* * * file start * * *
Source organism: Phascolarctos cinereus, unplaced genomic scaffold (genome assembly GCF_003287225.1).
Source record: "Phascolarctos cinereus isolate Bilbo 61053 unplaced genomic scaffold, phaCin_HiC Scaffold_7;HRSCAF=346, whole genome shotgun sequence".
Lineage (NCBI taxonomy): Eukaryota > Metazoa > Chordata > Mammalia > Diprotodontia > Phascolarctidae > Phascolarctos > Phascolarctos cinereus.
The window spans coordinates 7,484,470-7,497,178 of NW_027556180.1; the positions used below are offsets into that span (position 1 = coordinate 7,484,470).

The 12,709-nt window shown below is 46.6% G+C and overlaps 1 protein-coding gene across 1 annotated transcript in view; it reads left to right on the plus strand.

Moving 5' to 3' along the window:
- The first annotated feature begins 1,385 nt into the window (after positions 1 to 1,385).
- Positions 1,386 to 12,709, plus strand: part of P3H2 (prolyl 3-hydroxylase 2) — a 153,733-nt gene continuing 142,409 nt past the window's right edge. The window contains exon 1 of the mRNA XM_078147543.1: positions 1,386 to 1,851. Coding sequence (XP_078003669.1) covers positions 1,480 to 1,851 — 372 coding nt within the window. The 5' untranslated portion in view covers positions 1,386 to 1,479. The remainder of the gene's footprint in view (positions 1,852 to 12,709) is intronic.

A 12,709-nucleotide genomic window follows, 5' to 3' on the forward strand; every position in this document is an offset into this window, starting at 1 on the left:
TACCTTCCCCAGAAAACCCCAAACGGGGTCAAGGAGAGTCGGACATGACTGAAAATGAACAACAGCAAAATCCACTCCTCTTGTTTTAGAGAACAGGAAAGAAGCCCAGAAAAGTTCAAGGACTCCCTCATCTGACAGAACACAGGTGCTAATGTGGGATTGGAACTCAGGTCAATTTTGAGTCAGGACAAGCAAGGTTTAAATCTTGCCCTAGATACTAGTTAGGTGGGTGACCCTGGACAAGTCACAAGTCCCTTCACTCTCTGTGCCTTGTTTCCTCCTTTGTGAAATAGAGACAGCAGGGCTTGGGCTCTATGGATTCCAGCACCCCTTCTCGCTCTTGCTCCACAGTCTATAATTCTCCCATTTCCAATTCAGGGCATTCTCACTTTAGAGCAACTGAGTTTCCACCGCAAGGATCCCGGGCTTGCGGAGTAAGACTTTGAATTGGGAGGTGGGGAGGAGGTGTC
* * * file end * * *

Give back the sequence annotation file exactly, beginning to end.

Source organism: Phascolarctos cinereus, unplaced genomic scaffold (genome assembly GCF_003287225.1).
Source record: "Phascolarctos cinereus isolate Bilbo 61053 unplaced genomic scaffold, phaCin_HiC Scaffold_7;HRSCAF=346, whole genome shotgun sequence".
Lineage (NCBI taxonomy): Eukaryota > Metazoa > Chordata > Mammalia > Diprotodontia > Phascolarctidae > Phascolarctos > Phascolarctos cinereus.
The window spans coordinates 7,484,470-7,497,178 of NW_027556180.1; the positions used below are offsets into that span (position 1 = coordinate 7,484,470).

The 12,709-nt window shown below is 46.6% G+C and overlaps 1 protein-coding gene across 1 annotated transcript in view; it reads left to right on the plus strand.

Moving 5' to 3' along the window:
- The first annotated feature begins 1,385 nt into the window (after positions 1 to 1,385).
- Positions 1,386 to 12,709, plus strand: part of P3H2 (prolyl 3-hydroxylase 2) — a 153,733-nt gene continuing 142,409 nt past the window's right edge. The window contains exon 1 of the mRNA XM_078147543.1: positions 1,386 to 1,851. Coding sequence (XP_078003669.1) covers positions 1,480 to 1,851 — 372 coding nt within the window. The 5' untranslated portion in view covers positions 1,386 to 1,479. The remainder of the gene's footprint in view (positions 1,852 to 12,709) is intronic.

A 12,709-nucleotide genomic window follows, 5' to 3' on the forward strand; every position in this document is an offset into this window, starting at 1 on the left:
TACCTTCCCCAGAAAACCCCAAACGGGGTCAAGGAGAGTCGGACATGACTGAAAATGAACAACAGCAAAATCCACTCCTCTTGTTTTAGAGAACAGGAAAGAAGCCCAGAAAAGTTCAAGGACTCCCTCATCTGACAGAACACAGGTGCTAATGTGGGATTGGAACTCAGGTCAATTTTGAGTCAGGACAAGCAAGGTTTAAATCTTGCCCTAGATACTAGTTAGGTGGGTGACCCTGGACAAGTCACAAGTCCCTTCACTCTCTGTGCCTTGTTTCCTCCTTTGTGAAATAGAGACAGCAGGGCTTGGGCTCTATGGATTCCAGCACCCCTTCTCGCTCTTGCTCCACAGTCTATAATTCTCCCATTTCCAATTCAGGGCATTCTCACTTTAGAGCAACTGAGTTTCCACCGCAAGGATCCCGGGCTTGCGGAGTAAGACTTTGAATTGGGAGGTGGGGAGGAGGTGTC